Test-LogDBConnection -Datastore Logging -DBConnection $cs -AdminAddress $Controller

Null connections
Connections to the principal SQL server need to be nulled.

This can be achieved by the following ps1 script.
Set-LogSite -State Disabled

Set-LogDBConnection -DataStore Logging -DBConnection $null

Set-MonitorDBConnection -DataStore Monitor -DBConnection $null

Set-MonitorDBConnection -DBConnection $null

Set-AcctDBConnection -DBConnection $null

Set-ProvDBConnection -DBConnection $null

Set-BrokerDBConnection -DBConnection $null

Set-EnvTestDBConnection -DBConnection $null

Set-SfDBConnection -DBConnection $null

Set-HypDBConnection -DBConnection $null

Set-ConfigDBConnection –DBConnection $null -Force

Set-LogDBConnection -DBConnection $null –Force

Set-AdminDBConnection -DBConnection $null –Force
Screen shot highlighting results of script.
Set the connections so the Delivery Controllers are aware of both SQL servers.

Connections to the SQL servers (Principal and Mirror) need to be set.

This can be achieved by the following ps1 script.

Remember to put YOUR SQL primary server and YOUR failover SQL partner.
$cs = "Server=SQL01; Initial Catalog=CitXenSite;Integrated Security=True;Failover Partner=SQL02"

$cl = "Server=SQL01;Initial Catalog=CitXenLogDB;Integrated Security=True;Failover Partner=SQL02"

$cm = "Server=SQL01;Initial Catalog=CitXenMonDB;Integrated Security=True;Failover Partner=SQL02"

Set-ConfigDBConnection -DBConnection $cs

Set-AdminDBConnection -DBConnection $cs

Set-LogDBConnection -DBConnection $cs

Set-AcctDBConnection -DBConnection $cs

Set-BrokerDBConnection -DBConnection $cs

Set-EnvTestDBConnection -DBConnection $cs

Set-HypDBConnection -DBConnection $cs

Set-MonitorDBConnection -DBConnection $cs

Set-ProvDBConnection -DBConnection $cs

Set-sfDBConnection –DBConnection $cs

Set-LogDBConnection -DataStore Logging -DBConnection $cl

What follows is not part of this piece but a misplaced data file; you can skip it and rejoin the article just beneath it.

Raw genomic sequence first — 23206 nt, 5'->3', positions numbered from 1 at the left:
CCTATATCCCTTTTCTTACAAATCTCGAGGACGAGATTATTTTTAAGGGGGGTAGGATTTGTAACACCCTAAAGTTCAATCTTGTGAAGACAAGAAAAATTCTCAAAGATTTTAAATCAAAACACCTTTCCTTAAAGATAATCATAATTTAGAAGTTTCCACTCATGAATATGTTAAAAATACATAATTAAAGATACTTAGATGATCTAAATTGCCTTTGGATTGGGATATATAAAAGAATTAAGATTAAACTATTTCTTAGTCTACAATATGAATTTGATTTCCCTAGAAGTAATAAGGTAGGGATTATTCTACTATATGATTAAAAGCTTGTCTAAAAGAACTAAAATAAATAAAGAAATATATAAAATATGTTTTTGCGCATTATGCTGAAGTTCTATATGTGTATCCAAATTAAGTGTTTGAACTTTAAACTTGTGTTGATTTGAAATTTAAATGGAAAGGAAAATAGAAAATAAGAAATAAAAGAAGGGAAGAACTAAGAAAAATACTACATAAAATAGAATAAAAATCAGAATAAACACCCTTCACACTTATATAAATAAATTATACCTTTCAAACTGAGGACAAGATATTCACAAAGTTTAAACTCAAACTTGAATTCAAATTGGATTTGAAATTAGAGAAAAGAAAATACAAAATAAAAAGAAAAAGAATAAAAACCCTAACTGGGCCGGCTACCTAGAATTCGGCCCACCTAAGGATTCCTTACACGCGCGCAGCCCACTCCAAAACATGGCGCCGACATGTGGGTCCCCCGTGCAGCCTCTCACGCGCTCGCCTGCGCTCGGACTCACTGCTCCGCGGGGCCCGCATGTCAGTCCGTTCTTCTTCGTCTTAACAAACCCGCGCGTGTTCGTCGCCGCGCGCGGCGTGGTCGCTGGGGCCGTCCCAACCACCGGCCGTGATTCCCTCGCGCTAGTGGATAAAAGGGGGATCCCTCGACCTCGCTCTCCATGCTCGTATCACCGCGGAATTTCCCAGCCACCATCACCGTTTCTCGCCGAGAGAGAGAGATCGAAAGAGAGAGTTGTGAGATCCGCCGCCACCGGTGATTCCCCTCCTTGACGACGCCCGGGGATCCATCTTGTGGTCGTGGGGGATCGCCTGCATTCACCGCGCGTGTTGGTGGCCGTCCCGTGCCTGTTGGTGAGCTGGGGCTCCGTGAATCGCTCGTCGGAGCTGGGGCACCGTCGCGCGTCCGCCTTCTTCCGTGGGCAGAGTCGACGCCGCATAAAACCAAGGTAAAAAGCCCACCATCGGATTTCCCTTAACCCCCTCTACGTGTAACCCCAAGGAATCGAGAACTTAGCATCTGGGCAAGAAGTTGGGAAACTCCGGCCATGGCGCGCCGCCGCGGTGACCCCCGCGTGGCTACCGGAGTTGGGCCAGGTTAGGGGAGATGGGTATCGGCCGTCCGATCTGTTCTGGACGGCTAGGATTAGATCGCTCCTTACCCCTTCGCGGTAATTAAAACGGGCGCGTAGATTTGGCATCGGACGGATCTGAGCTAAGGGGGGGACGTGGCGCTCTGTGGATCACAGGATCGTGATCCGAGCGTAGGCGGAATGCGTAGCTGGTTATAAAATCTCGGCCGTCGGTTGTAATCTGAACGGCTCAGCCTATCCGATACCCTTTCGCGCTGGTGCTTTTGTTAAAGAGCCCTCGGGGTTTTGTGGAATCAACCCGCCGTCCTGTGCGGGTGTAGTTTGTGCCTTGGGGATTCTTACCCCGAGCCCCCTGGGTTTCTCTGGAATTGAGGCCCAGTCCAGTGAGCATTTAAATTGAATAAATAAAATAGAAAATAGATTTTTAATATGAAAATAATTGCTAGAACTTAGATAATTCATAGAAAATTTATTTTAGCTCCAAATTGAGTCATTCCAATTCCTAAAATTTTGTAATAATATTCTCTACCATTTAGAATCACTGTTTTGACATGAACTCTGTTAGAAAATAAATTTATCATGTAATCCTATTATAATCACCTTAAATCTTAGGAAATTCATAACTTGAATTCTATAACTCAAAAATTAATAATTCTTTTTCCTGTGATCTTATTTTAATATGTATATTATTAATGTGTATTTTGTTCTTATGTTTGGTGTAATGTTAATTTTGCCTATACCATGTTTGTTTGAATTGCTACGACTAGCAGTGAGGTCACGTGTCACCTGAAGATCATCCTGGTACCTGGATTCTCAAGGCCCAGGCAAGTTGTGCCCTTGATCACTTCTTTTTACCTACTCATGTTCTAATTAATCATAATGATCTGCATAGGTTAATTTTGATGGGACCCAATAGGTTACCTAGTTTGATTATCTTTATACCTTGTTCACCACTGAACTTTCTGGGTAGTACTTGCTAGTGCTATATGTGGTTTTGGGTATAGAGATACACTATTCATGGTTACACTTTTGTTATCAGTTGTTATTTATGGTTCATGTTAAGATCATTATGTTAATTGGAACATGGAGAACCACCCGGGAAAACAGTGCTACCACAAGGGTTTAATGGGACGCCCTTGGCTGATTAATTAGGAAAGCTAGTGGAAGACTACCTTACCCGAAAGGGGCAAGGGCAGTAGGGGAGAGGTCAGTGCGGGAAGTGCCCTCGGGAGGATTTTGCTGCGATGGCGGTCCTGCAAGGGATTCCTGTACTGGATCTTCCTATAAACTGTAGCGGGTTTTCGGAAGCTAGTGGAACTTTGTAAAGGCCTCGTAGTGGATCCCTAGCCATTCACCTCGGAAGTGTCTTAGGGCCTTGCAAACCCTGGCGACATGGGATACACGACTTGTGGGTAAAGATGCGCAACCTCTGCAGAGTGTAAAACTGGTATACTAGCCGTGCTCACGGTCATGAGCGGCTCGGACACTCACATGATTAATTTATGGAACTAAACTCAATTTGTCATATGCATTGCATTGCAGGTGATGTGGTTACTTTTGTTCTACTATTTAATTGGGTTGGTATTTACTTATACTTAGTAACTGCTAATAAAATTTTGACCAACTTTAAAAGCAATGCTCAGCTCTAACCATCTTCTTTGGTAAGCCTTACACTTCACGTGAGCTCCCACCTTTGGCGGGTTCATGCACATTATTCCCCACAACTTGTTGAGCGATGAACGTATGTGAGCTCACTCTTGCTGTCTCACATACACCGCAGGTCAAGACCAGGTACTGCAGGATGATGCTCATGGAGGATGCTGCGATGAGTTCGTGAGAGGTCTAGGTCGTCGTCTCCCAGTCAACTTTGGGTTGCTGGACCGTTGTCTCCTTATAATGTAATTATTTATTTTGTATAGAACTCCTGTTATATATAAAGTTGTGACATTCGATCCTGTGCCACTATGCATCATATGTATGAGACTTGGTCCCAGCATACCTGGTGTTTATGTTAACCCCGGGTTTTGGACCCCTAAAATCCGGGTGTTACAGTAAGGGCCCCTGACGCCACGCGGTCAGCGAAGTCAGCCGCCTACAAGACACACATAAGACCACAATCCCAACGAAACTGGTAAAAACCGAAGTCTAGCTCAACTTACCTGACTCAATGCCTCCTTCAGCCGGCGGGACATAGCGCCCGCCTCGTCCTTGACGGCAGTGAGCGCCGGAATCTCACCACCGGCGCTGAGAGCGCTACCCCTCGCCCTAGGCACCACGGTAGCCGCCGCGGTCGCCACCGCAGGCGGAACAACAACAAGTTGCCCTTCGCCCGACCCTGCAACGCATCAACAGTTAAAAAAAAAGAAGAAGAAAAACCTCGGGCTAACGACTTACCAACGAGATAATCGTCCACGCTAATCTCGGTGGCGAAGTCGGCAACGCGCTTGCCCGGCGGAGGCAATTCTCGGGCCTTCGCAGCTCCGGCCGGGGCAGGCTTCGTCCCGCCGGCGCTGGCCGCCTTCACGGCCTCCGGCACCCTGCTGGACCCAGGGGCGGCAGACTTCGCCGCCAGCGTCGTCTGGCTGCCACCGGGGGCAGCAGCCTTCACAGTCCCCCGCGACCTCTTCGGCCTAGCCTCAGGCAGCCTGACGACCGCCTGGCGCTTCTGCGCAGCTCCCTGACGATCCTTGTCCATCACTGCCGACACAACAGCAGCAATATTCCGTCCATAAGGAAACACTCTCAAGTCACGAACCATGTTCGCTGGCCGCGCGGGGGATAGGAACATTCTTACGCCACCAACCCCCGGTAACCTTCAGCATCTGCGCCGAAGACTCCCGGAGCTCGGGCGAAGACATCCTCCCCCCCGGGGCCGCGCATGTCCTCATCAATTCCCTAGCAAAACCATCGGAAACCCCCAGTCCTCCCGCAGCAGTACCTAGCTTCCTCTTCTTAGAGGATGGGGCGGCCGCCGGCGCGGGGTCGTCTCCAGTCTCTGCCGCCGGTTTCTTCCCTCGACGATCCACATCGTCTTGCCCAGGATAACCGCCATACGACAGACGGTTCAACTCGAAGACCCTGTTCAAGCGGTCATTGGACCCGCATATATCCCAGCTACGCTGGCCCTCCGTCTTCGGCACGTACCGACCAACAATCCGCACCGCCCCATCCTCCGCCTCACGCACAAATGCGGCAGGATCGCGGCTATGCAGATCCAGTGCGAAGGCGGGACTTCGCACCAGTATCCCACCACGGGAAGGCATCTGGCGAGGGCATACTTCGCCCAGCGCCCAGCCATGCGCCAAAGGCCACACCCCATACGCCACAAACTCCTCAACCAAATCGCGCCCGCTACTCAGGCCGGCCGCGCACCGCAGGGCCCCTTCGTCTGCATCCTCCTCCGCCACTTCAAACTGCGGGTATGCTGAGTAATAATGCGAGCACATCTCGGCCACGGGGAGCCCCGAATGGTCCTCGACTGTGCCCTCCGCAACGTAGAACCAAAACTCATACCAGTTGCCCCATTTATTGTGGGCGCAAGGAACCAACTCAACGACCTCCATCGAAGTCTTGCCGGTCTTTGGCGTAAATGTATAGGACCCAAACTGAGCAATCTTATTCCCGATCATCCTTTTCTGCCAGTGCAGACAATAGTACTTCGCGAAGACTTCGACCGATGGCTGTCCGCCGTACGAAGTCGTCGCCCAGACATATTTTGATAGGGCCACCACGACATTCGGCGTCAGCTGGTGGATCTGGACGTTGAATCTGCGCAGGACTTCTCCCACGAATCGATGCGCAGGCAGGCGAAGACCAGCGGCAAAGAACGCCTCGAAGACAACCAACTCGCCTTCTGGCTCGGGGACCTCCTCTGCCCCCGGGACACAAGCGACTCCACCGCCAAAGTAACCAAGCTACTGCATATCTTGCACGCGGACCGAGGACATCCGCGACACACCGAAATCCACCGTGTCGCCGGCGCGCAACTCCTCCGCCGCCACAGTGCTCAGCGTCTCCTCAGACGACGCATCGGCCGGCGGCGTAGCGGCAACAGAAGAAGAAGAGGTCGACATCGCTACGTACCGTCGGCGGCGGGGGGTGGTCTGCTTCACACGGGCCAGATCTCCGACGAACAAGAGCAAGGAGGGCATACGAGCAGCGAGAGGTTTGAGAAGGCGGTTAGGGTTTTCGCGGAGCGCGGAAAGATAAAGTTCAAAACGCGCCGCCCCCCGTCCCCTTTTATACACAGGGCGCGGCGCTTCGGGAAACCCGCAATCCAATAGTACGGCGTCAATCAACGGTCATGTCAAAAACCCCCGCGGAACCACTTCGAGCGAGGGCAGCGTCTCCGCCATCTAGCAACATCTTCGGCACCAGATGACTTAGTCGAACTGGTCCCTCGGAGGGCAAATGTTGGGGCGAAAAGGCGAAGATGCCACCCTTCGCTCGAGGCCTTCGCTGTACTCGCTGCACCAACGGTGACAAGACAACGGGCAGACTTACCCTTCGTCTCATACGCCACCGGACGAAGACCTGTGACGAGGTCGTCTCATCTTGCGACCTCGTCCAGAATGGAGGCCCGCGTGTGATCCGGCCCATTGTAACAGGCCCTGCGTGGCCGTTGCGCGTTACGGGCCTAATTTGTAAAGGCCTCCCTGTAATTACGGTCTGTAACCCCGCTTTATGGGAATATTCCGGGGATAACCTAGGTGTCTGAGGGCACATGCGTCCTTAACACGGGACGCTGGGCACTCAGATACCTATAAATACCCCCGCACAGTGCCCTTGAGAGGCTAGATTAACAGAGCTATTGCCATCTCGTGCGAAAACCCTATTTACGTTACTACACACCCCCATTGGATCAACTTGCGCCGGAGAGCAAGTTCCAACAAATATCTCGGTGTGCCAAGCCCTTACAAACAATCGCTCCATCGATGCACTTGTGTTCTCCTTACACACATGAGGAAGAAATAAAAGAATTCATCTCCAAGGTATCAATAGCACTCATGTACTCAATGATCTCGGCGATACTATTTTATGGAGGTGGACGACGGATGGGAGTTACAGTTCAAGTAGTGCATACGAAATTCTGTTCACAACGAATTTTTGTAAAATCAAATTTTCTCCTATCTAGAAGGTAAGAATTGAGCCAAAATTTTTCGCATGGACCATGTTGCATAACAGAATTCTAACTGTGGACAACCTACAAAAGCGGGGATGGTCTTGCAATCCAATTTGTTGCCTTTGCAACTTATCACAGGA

Set-MonitorDBConnection -DataStore Monitor -DBConnection $cm

Set-LogSite -State Enabled
Screen shot of results of script.

Confirm and test connections to both SQL servers
Confirm that the Delivery Controller has connections to the principal and mirror SQL servers.



The result within Studio should show connections to the SQL server address and the Mirror server address.

Final test is to initiate failover from principal databases and run these commands again:




Finally open up Xenapp Studio Console.

Final Word
So in this 3 part series we have shown you the following:

Migrate SQL express to SQL production.

Create 3 separate databases for Xenapp.

Introduce resiliency by mirroring.

Hope you enjoy!

Remember to do everything in TEST FIRST!


Removing Problematic Delivery Controller – Method 1

This article will show you how to remove a delivery controller from your environment that is no longer required or functioning. Attempts to re add the controller fail with the same machine name. You do not have access to SQL but you can hand over eviction scripts to your DBA to clean up your Xenapp database.

This procedure worked in my Xenapp 7.x environment with a working Delivery Controller left in my Site.


Example 1

Obtain Controller SID

Launch Powershell as an administrator on your remaining Delivery Controller.

Run Get-BrokerController

Take note of the SID of the Delivery Controller that is no longer functioning.You will need this SID. The state may still show as Active if connections are still active.
Null Connections

Now run the following to null connections to the controller you wish to remove from your Xenapp database. This is carried out on a working Delivery Controller.

Set-ConfigDBConnection -DBConnection $null -AdminAddress DDC02.TSCLAB.COM

Set-BrokerDBConnection -DBConnection $null -AdminAddress DDC02.TSCLAB.COM

Set-ProvDBConnection -DBConnection $null -AdminAddress DDC02.TSCLAB.COM

Set-AcctDBConnection -DBConnection $null -AdminAddress DDC02.TSCLAB.COM

Set-HypDBConnection -DBConnection $null -AdminAddress DDC02.TSCLAB.COM

Set-EnvTestDBConnection -DBConnection $null -AdminAddress DDC02.TSCLAB.COM

Set-MonitorDBConnection -DBConnection $null -AdminAddress DDC02.TSCLAB.COM

Set-SfDBConnection -DBConnection $null -AdminAddress DDC02.TSCLAB.COM